Upon filing charges against former Penn State administrators, Pennsylvania Attorney General Linda Kelly and Pennsylvania State Police Commissioner Frank Noonan announced the three men will be arraigned on their respective charges.
Tim Curley and Gary Schultz will be tentatively arraigned at 2 p.m. Friday in Harrisburg, Noonan said.
Graham Spanier will not be arraigned Friday afternoon, but will instead turn himself in at a later date, a spokeswoman from Magistrate William Wenner's office said Thursday night.
Former Penn State President Spanier is charged with perjury, child endangerment, conspiracy and obstruction of justice, and former Interim Senior Vice President for Finance and Business Gary Schultz and former Athletic Director Tim Curley are also facing additional charges in connection with the Jerry Sandusky child sex abuse case.
"This is not a mistake, an oversight or a misjudgment," Kelly said. "This was a conspiracy of silence by top officials at Penn State, working to actively conceal the truth with total disregard to the suffering of children."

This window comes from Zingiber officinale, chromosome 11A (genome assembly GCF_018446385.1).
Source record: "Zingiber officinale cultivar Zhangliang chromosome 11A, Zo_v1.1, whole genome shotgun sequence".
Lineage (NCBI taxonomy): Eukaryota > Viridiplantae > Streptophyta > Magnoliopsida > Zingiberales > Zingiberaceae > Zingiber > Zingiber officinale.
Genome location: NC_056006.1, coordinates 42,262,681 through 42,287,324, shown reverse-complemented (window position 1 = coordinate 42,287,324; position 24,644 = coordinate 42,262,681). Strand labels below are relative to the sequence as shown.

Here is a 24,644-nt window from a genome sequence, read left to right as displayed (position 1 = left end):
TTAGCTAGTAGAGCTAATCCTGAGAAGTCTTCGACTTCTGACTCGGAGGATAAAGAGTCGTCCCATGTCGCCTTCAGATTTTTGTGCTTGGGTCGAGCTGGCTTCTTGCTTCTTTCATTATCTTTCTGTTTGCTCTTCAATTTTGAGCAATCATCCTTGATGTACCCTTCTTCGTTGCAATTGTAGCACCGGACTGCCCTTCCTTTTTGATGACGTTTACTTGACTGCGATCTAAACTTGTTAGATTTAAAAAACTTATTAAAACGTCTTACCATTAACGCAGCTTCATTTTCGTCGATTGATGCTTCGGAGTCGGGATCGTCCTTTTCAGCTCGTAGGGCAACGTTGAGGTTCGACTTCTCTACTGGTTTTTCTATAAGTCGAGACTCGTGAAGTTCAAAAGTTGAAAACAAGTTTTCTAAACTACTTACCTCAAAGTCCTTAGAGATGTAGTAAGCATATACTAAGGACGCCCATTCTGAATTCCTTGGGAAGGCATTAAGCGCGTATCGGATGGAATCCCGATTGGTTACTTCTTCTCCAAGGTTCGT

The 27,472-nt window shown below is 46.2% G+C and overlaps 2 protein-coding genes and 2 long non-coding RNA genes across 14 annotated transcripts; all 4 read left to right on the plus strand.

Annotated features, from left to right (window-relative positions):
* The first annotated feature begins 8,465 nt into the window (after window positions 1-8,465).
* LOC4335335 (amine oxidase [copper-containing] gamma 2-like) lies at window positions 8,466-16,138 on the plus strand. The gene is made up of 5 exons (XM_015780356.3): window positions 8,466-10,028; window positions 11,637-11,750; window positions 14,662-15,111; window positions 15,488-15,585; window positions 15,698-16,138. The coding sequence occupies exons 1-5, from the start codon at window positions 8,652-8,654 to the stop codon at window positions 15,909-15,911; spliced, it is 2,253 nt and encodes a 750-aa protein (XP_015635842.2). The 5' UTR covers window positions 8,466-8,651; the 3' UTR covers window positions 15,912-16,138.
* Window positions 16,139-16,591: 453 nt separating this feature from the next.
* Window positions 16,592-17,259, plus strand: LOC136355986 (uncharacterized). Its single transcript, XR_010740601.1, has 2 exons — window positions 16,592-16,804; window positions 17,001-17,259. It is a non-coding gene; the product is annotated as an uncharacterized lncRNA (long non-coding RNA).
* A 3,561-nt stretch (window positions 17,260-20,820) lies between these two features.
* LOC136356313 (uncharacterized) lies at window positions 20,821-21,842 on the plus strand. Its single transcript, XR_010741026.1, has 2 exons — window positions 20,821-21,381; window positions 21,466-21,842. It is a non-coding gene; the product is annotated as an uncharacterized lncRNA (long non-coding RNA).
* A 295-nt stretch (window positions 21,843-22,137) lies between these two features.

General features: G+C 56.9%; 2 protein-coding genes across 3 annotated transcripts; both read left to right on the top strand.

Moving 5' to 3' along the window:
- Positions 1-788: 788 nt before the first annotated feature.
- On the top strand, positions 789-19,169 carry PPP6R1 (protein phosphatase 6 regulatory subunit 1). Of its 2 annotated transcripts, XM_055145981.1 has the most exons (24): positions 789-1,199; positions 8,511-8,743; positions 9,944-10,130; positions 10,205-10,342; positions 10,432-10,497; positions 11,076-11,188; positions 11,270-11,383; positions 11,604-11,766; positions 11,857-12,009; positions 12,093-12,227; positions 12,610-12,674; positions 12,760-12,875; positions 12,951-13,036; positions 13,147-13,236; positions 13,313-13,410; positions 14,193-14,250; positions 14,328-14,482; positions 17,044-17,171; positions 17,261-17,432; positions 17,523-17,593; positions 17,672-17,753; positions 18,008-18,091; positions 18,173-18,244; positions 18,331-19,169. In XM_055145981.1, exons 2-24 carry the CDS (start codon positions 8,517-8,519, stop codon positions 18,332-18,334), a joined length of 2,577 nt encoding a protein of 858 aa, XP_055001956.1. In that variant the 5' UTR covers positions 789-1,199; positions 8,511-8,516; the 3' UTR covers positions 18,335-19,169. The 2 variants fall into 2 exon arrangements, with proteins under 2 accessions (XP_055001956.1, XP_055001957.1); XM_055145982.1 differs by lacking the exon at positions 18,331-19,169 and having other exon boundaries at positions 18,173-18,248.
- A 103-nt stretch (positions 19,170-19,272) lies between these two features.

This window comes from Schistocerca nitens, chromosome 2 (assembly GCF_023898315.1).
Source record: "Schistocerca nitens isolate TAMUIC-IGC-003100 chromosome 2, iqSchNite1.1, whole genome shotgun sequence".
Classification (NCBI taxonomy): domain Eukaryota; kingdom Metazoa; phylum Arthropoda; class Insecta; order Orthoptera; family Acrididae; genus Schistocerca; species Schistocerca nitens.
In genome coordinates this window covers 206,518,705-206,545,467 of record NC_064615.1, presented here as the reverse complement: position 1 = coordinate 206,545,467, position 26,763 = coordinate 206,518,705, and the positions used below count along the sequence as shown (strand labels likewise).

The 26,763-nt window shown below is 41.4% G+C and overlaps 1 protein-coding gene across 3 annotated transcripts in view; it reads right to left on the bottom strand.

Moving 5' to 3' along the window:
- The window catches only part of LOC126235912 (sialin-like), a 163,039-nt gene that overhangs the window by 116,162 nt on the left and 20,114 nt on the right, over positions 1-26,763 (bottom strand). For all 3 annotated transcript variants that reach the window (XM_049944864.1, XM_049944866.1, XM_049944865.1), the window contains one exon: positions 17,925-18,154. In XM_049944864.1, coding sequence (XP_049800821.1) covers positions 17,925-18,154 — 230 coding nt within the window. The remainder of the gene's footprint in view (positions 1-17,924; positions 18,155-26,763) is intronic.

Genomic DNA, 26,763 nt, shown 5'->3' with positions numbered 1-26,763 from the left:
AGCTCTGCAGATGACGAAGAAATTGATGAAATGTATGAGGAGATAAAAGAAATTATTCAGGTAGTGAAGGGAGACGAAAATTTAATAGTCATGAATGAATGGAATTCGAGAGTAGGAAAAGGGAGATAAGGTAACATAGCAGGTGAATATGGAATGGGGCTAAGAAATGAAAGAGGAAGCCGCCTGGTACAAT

Kelly said she believed Spanier, Curley and Schultz should be tried together.
The date for Curley and Schultz's trial is still slated for Jan. 7, and it is up to the judge to decide to move it, she said.
Further investigation since the charges against Sandusky were announced last November has yielded significantly more information than Penn State officials ever offered from 2010 to 2012, Kelly said.
Penn State was not complying with subpoenas or further requests for information from the university while Spanier, Curley and Schultz were in power, Kelly said.
Emails between the three administrators also clearly masked the emails they sent, referring to Sandusky as "the individual" and the children Sandusky was found guilty of abusing as "Sandusky's guests," Kelly said.
The attorney general said she would not speculate as to whether late head football coach Joe Paterno would have been charged had he been alive.
Noonan also addressed the criticism the prosecution has received for not moving faster with the case.
He said the Attorney General's office didn't prosecute the case after Aaron Fisher - formerly referred to as "Victim 1" - came forward because they needed more evidence.
"We are not here to gamble, we are here to do something solid," Noonan said.